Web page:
Published January 13, 2015
U.S. troops killed one suspected militant and detained four others said to be involved in kidnapping operations run by Iranian-backed Shiite militias during a raid Monday in eastern Baghdad, the military said.
The operation in the Iraqi capital's Shiite slum of Sadr City came on the heels of accusations that Iran is smuggling surface-to-air missiles and other advanced weapons into Iraq for use against American troops and increasing protests by Iraqi officials over the latest U.S. detention of an Iranian in northern Iraq.
That detention has taxed relations between Iraq and the United States, already strained after the shooting deaths of 11 civilians at Nisoor Square in Baghdad on Sept. 16 — allegedly at the hands of Blackwater USA security contractors.
Prime Minister Nouri al-Maliki has said the Blackwater incident was among several "serious challenges to the sovereignty of Iraq" by the company, adding he would take the case up in discussions with U.S. President George W. Bush in New York, on the sidelines of the U.N. General Assembly.
Al-Maliki also condemned the Iranian's arrest, saying he understood the man, who has been identified as Mahmudi Farhadi, had been invited to Iraq. U.S. officials said he was a member of the elite Quds force of the Iranian Revolutionary Guards accused of smuggling weapons into Iraq.
"The government of Iraq is an elected one and sovereign. When it gives a visa, it is responsible for the visa," al-Maliki told The Associated Press in an interview Sunday in New York. "We consider the arrest ... of this individual who holds an Iraqi visa and a (valid) passport to be unacceptable."
The military said the suspects targeted in Monday's raid were believed to be Iranian-backed rogue Shiite fighters. During the raid, U.S. troops were engaged with at least one armor-piercing explosively formed penetrator, or EFP, weapons that the military says have been brought in from Iran and killed hundreds of American troops in recent months.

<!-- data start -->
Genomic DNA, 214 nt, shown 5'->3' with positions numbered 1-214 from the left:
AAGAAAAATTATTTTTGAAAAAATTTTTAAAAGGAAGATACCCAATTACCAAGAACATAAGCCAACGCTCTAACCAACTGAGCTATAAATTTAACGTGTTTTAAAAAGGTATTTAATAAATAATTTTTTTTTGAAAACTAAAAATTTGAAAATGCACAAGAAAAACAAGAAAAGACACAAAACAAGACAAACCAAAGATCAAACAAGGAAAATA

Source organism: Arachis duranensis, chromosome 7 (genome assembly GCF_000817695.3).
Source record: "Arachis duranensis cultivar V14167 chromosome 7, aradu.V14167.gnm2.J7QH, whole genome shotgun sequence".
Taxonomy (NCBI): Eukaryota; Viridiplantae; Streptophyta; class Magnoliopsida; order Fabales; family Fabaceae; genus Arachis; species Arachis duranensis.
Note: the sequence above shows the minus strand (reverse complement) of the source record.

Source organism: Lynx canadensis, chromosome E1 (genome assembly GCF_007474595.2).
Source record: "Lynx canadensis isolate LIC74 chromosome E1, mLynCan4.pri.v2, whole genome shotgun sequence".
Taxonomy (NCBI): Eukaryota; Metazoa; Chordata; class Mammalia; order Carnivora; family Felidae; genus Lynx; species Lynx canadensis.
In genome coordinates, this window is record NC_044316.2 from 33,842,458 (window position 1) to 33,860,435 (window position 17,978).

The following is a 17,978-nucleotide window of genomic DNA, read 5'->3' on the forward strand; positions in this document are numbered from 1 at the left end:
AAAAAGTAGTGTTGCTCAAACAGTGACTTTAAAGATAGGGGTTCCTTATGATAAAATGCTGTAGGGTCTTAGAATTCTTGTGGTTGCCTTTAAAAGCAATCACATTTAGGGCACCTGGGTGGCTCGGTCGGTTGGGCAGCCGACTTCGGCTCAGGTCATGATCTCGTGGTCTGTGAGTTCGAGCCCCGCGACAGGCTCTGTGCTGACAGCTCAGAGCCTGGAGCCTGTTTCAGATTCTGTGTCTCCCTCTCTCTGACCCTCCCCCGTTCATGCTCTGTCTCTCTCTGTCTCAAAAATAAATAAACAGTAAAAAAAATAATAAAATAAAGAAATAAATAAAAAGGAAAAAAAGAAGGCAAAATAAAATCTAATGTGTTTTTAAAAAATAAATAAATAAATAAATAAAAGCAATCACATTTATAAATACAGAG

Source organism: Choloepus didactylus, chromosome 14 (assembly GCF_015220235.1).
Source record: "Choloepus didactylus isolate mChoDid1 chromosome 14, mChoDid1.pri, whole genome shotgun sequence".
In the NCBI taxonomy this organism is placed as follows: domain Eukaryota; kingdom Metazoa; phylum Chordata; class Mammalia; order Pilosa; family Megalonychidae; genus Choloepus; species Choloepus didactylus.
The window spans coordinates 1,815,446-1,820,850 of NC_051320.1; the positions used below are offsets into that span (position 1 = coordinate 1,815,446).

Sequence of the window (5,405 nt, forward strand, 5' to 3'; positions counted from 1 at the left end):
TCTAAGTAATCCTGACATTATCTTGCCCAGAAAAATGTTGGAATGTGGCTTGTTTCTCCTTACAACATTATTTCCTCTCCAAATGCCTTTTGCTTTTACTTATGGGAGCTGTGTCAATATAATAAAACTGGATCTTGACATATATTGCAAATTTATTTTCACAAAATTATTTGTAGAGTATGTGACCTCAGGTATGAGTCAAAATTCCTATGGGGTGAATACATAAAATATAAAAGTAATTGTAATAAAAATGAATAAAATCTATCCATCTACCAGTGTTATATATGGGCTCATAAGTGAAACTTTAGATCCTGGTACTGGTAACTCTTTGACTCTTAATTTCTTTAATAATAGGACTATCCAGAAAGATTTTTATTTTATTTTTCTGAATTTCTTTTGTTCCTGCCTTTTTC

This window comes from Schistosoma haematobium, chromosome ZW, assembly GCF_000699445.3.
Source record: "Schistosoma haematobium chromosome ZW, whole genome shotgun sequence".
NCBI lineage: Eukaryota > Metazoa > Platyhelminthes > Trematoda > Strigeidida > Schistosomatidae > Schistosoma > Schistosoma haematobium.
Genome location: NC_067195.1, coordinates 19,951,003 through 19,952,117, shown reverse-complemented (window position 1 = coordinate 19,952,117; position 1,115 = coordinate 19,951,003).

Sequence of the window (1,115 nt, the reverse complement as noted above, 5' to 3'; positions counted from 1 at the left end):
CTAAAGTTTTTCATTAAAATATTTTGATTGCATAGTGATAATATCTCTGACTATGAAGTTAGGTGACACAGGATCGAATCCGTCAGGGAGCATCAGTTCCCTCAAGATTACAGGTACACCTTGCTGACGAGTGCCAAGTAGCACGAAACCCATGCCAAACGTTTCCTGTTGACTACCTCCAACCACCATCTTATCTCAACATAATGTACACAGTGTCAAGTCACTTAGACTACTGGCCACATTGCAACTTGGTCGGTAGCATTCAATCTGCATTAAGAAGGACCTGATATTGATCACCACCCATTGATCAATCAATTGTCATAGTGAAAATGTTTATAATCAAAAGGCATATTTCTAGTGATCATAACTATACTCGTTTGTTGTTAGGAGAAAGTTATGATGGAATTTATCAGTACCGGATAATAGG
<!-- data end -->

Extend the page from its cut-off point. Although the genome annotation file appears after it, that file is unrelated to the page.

Tehran denies the allegations, saying it is promoting stability in Iraq, not fueling the violence.
Sadr City is a stronghold of the Mahdi Army. The militia is nominally loyal to the radical cleric Muqtada al-Sadr but disaffected factions have broken off from the group in recent months to battle U.S. troops in the neighborhood.
U.S. military spokesman Rear Adm. Mark Fox said Sunday that American soldiers were continuing to find Iranian-supplied weaponry including the Misagh 1, a portable surface-to-air missile that uses an infrared guidance system.
Other advanced Iranian weaponry found in Iraq includes the RPG-29 rocket-propelled grenade, 240 mm rockets and EFPs, Fox said.
Iranian President Mahmoud Ahmadinejad denied his country was aiding Shiite militias in an interview with CBS' "60 Minutes" aired Sunday.
"We don't need to do that. We are very much opposed to war and insecurity," said Ahmadinejad, who arrived in New York Sunday to attend the U.N. General Assembly. "The insecurity in Iraq is detrimental to our interests."
Rising tensions between Iran and the United States have worried Iraqi officials — many of whom are members of political parties with close ties to Tehran.
Iraqi President Jalal Talabani, a Kurd, has also protested the detention Thursday by U.S. troops of the Iranian in the Kurdish city of Sulaimaniyah. Talabani demanded the Iranian's release, warning the arrest could affect relations between the two neighbors.
Iranian Foreign Ministry spokesman Mohammad Ali Hosseini said Farhadi was in charge of border transactions in western Iran and went to Iraq on an official invitation.
The U.S. military said the suspect was being questioned about "his knowledge of, and involvement in," the transportation of EFPs and other roadside bombs from Iran into Iraq and his possible role in the training of Iraqi insurgents in Iran. No charges against the Iranian have been filed yet.
In more violence Monday, an Iraqi security guard was killed and three others were wounded when a car bomb exploded near the convoy of a local security official near the northern city of Kirkuk, police Brig. Gen. Sarhat Qadir said.
Tensions were also high in Basra, where Iraq's minister of state for national security, Sherwan al-Waili, took over the security operations center following the assassination of a local representative of Iraq's top Shiite cleric, Grand Ayatollah Ali al-Sistani.
The region has been rocked by violence between rival Shiite militias linked to political parties, raising concerns about security as the British military has pulled back its troops from the city center to a nearby airport to allow Iraqi security forces to take over.
Al-Waili told reporters Sunday that he will temporarily head the operations center until a new security plan is implemented "very soon" in the city, 340 miles (547 kilometers) southeast of Baghdad.
After deadly inter-Shiite clashes in August that left scores dead in the holy city of Karbala, al-Sadr ordered a temporary freeze on his followers' activities — including attacks on U.S. troops — in a move expected to bolster the militia against its Shiite rivals. But the militia's splinter faction have increasingly attacked U.S. troops.